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Abstract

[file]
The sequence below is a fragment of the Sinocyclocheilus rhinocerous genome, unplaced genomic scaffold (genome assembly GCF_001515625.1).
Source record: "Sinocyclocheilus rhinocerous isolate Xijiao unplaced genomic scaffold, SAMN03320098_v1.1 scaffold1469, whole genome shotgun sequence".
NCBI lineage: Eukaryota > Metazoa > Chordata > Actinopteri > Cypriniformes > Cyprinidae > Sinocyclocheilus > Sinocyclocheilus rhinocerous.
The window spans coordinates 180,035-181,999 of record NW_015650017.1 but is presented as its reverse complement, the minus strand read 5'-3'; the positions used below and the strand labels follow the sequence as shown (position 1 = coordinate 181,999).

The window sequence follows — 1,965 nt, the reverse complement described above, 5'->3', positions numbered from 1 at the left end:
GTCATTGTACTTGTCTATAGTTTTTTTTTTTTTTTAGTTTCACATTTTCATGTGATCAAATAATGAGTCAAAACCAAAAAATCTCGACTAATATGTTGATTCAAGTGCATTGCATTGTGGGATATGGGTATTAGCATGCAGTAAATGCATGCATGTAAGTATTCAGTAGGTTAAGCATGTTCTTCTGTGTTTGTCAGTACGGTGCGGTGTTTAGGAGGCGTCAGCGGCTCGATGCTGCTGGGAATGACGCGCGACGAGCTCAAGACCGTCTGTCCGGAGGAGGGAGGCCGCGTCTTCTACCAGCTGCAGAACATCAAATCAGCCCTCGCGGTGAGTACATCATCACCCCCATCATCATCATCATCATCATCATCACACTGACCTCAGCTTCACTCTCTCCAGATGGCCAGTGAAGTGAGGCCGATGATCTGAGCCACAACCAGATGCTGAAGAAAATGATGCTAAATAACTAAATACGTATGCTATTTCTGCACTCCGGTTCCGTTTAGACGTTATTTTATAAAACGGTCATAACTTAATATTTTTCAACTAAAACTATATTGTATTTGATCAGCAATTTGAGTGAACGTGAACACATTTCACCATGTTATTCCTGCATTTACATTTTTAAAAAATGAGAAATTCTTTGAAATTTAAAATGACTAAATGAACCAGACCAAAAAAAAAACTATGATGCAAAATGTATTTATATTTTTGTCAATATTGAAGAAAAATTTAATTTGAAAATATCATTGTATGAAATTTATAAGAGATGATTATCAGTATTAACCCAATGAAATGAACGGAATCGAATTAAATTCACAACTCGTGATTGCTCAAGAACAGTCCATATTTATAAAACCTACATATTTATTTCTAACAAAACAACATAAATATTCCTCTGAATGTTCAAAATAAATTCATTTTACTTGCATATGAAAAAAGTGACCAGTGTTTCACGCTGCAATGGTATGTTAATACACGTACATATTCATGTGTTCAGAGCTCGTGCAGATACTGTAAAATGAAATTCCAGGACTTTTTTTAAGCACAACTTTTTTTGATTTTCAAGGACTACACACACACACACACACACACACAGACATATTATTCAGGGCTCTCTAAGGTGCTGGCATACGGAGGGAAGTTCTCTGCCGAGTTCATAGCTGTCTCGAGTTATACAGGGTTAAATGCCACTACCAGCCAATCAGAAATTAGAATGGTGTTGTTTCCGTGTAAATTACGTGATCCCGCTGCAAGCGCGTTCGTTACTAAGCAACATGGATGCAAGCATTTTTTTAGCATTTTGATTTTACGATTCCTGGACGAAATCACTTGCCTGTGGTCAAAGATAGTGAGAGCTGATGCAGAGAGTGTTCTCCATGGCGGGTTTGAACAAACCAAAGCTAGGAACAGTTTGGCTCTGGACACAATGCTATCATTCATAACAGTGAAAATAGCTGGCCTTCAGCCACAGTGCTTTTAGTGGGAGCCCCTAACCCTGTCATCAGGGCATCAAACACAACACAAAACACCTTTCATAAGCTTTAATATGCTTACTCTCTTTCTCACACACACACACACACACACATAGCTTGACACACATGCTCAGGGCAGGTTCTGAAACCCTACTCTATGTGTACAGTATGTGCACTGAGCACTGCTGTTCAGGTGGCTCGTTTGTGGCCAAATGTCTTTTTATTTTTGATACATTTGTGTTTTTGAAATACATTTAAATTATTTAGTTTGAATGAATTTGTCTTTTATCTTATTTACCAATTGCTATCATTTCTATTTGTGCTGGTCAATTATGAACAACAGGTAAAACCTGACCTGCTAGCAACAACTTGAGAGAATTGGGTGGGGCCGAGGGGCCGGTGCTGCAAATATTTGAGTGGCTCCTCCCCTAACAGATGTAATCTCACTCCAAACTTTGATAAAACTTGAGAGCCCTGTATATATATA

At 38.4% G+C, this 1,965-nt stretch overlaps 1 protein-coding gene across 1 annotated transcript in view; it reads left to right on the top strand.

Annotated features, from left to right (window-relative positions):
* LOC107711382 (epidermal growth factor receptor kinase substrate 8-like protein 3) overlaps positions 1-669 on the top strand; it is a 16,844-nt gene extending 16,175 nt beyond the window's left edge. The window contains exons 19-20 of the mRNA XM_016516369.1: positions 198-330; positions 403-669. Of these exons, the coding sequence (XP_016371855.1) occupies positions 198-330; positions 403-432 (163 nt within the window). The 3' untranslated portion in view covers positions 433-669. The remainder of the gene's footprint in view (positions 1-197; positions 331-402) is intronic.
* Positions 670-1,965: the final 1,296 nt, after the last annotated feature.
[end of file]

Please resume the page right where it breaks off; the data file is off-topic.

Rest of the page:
It has been just short of 100 years since like-kind exchanges first appeared on the tax scene. The concept was first developed by the Department of the Treasury in 1918 and implemented in regulations. Three years later, in 1921, like-kind exchanges were introduced into the Internal Revenue Code.1 Although there have been moves to eliminate the idea from the Internal Revenue Code, the popularity of the concept assures that any effort to repeal like-kind exchanges has been (and will be) met with opposition.

 

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